24 November 2017

The Economic Effects of the Republican Tax Plan - Punishing Work and Rewarding Luck

Although the Republican tax plan has been - and still is - evolving it has recently included changes that would tax innovation in two forms. One, grad students who receive a scholarship will be required to pay income tax on it's value. If you get a $45,000 a year scholarship to Stanford, you would have to report that as income. Two, any stock options granted to employees would be taxed at the point they are granted, not - as they are now - taxed at the point when they are exercised. As it is, this tax will make it harder for people to get PhDs and to launch startups. What do these two things have in common? They threaten the status quo and can unleash gales of creative destruction.

The bad news about new ideas, technologies and businesses that come out of grad school and startups is that they can overturn existing industries. Your hotels could be undermined by Airbnb. Your oil well can be undermined by affordable solar panels. 

There are two groups who are threatened by the gales of creative destruction. One group is the elites who own existing hotel chains, oil wells and other assets whose value can be eroded by the new. The other group are the folks who work for these elites and share their concern that innovation could disrupt their livelihood, people who may lose their coal mining jobs.

So startups and grad students are being taxed more but the Republican plan is advertised as a tax cut. So, who pays less? The folks who will get the most dramatic tax cut are the folks who inherit. Current law is already ridiculously generous to folks who inherit: if the value of the estate you inherit is $5.45 million, you don't have to pay a dime in inheritance tax. This new plan will double that.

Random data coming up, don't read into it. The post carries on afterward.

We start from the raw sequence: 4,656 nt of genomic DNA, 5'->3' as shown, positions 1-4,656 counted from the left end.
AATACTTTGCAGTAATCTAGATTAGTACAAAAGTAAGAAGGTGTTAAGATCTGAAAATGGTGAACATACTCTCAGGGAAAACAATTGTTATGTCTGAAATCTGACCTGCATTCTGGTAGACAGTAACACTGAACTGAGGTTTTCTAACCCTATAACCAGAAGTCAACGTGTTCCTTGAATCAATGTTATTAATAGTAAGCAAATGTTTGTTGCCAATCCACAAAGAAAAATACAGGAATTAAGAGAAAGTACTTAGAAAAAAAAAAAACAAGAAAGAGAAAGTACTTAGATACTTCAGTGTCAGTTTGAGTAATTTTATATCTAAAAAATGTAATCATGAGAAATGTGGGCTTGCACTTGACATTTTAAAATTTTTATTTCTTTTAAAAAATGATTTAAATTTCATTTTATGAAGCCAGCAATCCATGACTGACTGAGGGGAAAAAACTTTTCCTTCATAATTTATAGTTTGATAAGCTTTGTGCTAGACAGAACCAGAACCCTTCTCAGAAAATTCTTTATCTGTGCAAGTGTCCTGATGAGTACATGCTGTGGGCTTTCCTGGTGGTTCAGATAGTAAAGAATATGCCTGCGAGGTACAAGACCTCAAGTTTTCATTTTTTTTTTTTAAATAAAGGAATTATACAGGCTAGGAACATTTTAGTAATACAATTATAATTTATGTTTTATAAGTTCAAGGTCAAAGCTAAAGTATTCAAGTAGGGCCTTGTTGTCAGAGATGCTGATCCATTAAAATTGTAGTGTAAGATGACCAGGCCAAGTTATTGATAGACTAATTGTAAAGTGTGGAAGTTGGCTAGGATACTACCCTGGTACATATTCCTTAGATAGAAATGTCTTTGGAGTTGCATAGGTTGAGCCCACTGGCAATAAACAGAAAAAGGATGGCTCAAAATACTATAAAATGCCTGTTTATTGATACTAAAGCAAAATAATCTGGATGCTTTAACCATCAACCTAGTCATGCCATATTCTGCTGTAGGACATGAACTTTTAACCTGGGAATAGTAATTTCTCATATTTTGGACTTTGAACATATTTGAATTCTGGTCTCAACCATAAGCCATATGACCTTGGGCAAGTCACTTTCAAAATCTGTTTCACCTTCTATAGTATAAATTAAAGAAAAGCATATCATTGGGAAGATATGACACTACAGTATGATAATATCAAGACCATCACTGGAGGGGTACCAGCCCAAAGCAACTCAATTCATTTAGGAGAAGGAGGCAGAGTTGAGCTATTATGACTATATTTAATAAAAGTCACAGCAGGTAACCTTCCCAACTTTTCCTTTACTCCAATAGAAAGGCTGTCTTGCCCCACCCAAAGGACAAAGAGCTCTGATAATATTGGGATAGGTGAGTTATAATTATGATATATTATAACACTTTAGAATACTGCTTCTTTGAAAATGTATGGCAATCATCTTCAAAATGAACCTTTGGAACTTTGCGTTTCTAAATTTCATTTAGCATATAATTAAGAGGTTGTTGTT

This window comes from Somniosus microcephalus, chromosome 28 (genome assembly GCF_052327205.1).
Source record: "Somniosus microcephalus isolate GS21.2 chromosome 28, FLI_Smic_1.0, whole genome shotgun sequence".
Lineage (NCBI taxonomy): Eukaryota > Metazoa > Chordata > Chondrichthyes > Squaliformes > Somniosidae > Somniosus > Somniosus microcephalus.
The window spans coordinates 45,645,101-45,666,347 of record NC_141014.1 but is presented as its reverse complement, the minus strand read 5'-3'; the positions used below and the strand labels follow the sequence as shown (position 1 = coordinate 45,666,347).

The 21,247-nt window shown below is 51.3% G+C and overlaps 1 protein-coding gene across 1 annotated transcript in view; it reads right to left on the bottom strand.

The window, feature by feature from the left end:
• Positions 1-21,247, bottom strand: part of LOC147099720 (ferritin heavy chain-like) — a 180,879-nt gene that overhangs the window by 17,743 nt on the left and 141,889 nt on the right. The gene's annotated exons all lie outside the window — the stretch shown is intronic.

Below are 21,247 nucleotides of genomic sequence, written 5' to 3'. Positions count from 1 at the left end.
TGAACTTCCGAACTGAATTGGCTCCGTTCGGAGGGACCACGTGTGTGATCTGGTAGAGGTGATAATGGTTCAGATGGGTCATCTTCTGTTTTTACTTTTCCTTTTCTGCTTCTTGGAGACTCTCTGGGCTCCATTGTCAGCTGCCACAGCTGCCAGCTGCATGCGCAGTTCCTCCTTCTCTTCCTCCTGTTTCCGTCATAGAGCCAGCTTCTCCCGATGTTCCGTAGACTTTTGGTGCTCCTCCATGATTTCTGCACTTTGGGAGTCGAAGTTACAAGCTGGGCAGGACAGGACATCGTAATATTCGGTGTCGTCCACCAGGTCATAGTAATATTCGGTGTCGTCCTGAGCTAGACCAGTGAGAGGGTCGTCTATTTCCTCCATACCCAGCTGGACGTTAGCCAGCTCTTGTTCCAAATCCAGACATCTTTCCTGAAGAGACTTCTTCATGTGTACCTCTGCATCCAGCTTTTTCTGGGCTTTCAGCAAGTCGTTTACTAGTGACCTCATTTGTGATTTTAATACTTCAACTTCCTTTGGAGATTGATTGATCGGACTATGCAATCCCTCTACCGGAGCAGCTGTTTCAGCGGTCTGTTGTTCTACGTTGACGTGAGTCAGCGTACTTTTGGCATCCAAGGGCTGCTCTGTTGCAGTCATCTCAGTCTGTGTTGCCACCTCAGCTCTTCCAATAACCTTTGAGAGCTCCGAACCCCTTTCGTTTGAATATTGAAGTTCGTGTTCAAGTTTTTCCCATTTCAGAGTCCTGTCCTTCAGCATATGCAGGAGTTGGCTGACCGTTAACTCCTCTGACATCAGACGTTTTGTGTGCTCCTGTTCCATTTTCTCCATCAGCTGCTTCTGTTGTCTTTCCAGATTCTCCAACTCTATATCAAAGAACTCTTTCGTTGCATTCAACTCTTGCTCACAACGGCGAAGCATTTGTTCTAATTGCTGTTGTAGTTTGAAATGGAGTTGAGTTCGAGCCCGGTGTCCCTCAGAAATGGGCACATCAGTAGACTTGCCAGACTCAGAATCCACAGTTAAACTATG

Republicans are rewarding people who resist change by simply inheriting and punishing people who are encouraging change. This is not particularly surprising for social conservatives, people who see as a threat most change from the world they learned.

I recently put out a survey to ask this question: 

Put aside for a moment whether you think that the highest marginal tax rate should be 5% or 95%. This question is about something else. Which of the following do you think should be taxed at the highest marginal rate?
- Income tax: I think money you make from your job, your labor, should be taxed at the highest rate
- Capital gains tax: I think that money you make from your investments should be taxed at the highest  rate
- Inheritance tax: I think the money you get from inheritance should be taxed at the highest rate
- Consumption tax: I think the money you spend (on groceries, transportation, housing, clothes, entertainment and other consumption goods) should be taxed at the highest rate

The responses were as follows:

My respondents clearly thought that the highest marginal tax rate should be applied to the income that came with the least personal effort: inheritance tax. This is the opposite of what Republican leaders believe, proposing a plan that levies the highest tax on the people who apply the most effort: the people who are out earning an income rather than leaving that job to their investments or grandparents.

Taxing inheritance the highest isn't just about fairness. If we want a society where everyone has an incentive to work, we would want a society where work is taxed less than inheritance and one person isn't free of tax on the first $10 million they inherit while another person has to pay income tax as soon as she makes more than $10,000. That is partly about fairness but it is also just common sense: we want everyone to help with the work.

The older I get the more confident I am about what makes for good policy and the less confident I am about what makes for good politics. On the face of it, a Republican tax plan that hikes up the deficit by an additional $2 trillion, gives tax breaks to rich grandkids, and discourages entrepreneurship and education would seem like taping a sign to your back that says, "Vote for the other guy." Who knows, though. It might just be that the American people will fall in love with a plan that helps to discourage the progress that so many find disruptive.

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